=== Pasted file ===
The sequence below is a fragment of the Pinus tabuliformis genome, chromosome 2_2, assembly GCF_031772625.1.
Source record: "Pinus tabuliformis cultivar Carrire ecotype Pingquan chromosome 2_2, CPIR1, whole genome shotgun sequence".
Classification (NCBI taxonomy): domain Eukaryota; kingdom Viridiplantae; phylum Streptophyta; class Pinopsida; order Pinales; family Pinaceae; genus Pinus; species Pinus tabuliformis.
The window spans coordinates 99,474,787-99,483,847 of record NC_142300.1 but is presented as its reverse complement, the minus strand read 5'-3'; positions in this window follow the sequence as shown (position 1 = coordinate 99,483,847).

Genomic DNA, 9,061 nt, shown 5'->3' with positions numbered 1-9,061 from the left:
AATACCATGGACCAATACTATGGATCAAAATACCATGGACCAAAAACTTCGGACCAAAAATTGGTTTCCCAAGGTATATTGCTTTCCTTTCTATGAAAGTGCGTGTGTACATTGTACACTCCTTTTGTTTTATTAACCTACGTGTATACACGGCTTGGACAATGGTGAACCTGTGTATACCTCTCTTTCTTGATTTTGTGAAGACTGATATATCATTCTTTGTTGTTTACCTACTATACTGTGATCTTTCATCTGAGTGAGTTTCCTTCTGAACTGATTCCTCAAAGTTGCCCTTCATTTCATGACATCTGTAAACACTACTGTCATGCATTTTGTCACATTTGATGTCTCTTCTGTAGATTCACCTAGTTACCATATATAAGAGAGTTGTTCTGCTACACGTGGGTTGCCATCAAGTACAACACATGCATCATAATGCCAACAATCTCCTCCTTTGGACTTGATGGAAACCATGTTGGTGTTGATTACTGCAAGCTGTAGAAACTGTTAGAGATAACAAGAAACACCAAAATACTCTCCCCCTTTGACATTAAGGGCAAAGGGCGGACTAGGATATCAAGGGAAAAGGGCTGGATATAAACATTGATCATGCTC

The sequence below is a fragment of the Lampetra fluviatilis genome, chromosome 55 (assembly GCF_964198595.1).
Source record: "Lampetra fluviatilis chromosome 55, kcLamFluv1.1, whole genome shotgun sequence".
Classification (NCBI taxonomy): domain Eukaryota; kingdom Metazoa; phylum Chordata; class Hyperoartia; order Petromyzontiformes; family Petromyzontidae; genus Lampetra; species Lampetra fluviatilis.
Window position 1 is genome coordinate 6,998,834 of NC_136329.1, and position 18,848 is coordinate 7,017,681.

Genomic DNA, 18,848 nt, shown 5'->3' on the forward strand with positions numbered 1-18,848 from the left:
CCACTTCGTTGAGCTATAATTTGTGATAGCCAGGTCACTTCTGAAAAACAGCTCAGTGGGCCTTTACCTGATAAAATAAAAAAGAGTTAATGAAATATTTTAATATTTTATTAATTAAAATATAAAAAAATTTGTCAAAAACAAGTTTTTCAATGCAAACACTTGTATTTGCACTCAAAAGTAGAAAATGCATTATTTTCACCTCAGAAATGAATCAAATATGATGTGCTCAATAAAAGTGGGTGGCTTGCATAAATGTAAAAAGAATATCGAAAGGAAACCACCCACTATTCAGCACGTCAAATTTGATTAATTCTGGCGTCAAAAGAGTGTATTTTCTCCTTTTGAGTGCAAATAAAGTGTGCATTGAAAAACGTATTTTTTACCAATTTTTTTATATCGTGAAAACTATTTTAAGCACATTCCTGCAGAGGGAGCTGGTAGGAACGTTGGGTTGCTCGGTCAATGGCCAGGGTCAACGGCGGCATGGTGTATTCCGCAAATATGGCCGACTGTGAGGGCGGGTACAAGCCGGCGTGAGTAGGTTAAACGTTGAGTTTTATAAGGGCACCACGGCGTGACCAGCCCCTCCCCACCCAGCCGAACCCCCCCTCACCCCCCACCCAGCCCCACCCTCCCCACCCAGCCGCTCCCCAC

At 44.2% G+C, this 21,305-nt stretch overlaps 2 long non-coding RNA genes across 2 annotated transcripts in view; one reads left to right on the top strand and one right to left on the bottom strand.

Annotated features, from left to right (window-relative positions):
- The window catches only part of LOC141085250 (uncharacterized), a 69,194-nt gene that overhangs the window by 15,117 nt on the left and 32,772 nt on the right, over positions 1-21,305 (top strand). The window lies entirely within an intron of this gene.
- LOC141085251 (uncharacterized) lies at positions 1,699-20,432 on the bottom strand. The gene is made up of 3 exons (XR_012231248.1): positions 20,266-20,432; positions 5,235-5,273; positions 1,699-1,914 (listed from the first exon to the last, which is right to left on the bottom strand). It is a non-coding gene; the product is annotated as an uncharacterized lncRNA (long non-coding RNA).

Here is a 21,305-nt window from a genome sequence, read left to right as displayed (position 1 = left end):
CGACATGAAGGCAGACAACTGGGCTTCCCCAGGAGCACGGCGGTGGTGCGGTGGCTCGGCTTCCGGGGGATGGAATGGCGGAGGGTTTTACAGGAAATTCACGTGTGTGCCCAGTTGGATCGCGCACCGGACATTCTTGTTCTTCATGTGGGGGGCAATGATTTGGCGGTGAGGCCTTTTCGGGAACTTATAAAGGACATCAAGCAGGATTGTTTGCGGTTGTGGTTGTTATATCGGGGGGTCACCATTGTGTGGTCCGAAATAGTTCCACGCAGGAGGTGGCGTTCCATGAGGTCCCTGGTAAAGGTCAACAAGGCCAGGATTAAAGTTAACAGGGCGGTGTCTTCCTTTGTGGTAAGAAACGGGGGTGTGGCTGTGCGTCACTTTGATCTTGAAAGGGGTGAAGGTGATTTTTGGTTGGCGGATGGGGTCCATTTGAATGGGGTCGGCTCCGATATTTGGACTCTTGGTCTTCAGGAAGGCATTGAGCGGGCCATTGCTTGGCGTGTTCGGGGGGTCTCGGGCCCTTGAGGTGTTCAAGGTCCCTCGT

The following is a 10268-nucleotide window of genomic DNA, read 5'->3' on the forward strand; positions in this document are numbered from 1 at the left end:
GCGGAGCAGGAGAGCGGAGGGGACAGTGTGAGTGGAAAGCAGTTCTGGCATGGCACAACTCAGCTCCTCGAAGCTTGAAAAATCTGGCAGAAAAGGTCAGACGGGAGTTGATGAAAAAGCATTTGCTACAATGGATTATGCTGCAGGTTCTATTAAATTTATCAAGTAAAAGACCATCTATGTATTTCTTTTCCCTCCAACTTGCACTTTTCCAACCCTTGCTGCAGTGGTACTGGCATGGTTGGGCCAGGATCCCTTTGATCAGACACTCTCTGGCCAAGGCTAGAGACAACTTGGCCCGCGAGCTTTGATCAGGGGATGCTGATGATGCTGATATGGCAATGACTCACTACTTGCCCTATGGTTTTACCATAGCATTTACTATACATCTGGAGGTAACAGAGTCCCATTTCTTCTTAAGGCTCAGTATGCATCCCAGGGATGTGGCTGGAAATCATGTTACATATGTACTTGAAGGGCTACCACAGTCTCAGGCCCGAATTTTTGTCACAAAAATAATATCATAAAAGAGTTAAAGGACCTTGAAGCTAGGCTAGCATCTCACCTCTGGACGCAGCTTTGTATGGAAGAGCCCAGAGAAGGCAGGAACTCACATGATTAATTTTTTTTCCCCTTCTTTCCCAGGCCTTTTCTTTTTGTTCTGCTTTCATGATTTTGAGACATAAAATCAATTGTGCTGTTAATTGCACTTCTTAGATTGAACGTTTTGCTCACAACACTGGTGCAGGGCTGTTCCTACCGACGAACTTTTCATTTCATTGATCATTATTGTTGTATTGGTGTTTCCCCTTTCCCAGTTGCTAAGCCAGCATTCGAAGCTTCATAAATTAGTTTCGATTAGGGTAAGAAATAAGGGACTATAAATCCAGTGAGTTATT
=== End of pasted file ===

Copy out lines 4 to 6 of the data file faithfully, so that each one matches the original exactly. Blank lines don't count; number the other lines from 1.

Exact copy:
The window spans coordinates 99,474,787-99,483,847 of record NC_142300.1 but is presented as its reverse complement, the minus strand read 5'-3'; positions in this window follow the sequence as shown (position 1 = coordinate 99,483,847).

Genomic DNA, 9,061 nt, shown 5'->3' with positions numbered 1-9,061 from the left:
AATACCATGGACCAATACTATGGATCAAAATACCATGGACCAAAAACTTCGGACCAAAAATTGGTTTCCCAAGGTATATTGCTTTCCTTTCTATGAAAGTGCGTGTGTACATTGTACACTCCTTTTGTTTTATTAACCTACGTGTATACACGGCTTGGACAATGGTGAACCTGTGTATACCTCTCTTTCTTGATTTTGTGAAGACTGATATATCATTCTTTGTTGTTTACCTACTATACTGTGATCTTTCATCTGAGTGAGTTTCCTTCTGAACTGATTCCTCAAAGTTGCCCTTCATTTCATGACATCTGTAAACACTACTGTCATGCATTTTGTCACATTTGATGTCTCTTCTGTAGATTCACCTAGTTACCATATATAAGAGAGTTGTTCTGCTACACGTGGGTTGCCATCAAGTACAACACATGCATCATAATGCCAACAATCTCCTCCTTTGGACTTGATGGAAACCATGTTGGTGTTGATTACTGCAAGCTGTAGAAACTGTTAGAGATAACAAGAAACACCAAAATACTCTCCCCCTTTGACATTAAGGGCAAAGGGCGGACTAGGATATCAAGGGAAAAGGGCTGGATATAAACATTGATCATGCTC